It was a very unattractive and misleading picture. Engineering is a creative and vibrant profession that often brings engineers into contact with other professionals, decision-makers, and the public. Most importantly, you can do a lot of good for society as an engineer. These aspects were missing in the available sites.

We created, with strong support from IBM, to change the perception of engineering by young people, and to let students and their parents worldwide access reliable and useful information about our profession. We made the information on the portal friendly and approachable. We pulled together information from multiple sources to provide both general and specific answers to questions on engineering education.

If you want to know what civil engineers do, we will tell you. If you want to know where to study mechanical engineering in an urban environment in France, we have an answer for that as well. You can also find on our portal engineering-themed games and lesson plans about engineering for use in classrooms. The portal represents a very different attitude and tone than almost all online resources on engineering that preceded it, and is accessed by tens of thousands of visitors every year.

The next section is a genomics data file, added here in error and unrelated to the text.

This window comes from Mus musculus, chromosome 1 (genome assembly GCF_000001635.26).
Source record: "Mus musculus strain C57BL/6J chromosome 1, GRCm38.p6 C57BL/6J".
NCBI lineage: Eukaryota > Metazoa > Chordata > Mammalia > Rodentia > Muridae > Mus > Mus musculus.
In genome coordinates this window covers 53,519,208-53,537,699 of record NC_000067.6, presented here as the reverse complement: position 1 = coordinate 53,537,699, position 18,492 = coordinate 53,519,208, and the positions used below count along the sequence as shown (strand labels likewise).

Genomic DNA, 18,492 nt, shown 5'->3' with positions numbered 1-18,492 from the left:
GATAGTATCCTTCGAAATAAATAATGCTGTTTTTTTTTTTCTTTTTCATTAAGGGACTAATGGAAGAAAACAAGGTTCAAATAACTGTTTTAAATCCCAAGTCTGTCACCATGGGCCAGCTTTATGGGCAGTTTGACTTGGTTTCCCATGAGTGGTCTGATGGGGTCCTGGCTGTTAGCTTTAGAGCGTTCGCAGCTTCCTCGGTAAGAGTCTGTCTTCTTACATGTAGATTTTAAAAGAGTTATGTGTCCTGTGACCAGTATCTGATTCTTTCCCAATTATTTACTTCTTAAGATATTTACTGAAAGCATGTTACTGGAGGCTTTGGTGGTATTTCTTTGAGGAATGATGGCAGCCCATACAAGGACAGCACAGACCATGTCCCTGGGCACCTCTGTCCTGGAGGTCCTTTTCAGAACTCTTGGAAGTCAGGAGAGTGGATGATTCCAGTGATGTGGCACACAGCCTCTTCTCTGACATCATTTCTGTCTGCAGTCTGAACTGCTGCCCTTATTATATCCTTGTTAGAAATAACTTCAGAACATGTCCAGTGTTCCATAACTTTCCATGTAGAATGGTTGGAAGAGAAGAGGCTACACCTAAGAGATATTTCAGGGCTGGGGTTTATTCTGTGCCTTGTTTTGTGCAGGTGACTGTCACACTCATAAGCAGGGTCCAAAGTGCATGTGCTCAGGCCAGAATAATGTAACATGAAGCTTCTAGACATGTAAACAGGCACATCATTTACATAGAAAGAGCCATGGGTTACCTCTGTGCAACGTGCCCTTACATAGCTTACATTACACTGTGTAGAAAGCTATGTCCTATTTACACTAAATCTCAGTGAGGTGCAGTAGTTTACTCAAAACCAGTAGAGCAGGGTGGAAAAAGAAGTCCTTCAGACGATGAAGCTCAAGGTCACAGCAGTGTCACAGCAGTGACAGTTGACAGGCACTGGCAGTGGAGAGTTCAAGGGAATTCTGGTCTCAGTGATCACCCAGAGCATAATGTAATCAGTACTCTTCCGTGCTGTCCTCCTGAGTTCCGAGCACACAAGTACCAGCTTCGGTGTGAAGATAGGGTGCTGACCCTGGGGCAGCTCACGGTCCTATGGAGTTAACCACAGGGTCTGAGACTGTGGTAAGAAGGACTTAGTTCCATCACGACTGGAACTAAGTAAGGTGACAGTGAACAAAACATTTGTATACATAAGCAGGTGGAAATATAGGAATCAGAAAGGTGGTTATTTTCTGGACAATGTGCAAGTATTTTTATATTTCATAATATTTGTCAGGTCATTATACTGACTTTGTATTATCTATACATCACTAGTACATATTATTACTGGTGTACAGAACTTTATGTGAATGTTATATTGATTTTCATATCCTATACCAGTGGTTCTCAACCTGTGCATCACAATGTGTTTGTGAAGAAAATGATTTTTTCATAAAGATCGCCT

You’ve been heavily involved in global accreditation activities for engineering programs. What challenges have you encountered?

The IEEE Committee on Global Accreditation Activities faced a philosophical challenge in the late 1990s. We went to the four corners of the world to teach university faculty and academic administrators about accreditation of academic engineering programs. This is the quality control and review process that provides these programs with a stamp of approval from a professional body specializing in engineering education. Our challenge was that after telling our audiences for years what has been done in the United States about accreditation, there was often no further action. No new accreditation activities ensued. Moreover, it became increasingly apparent that techniques that have been successful in the United States are not always suitable in other regions and countries.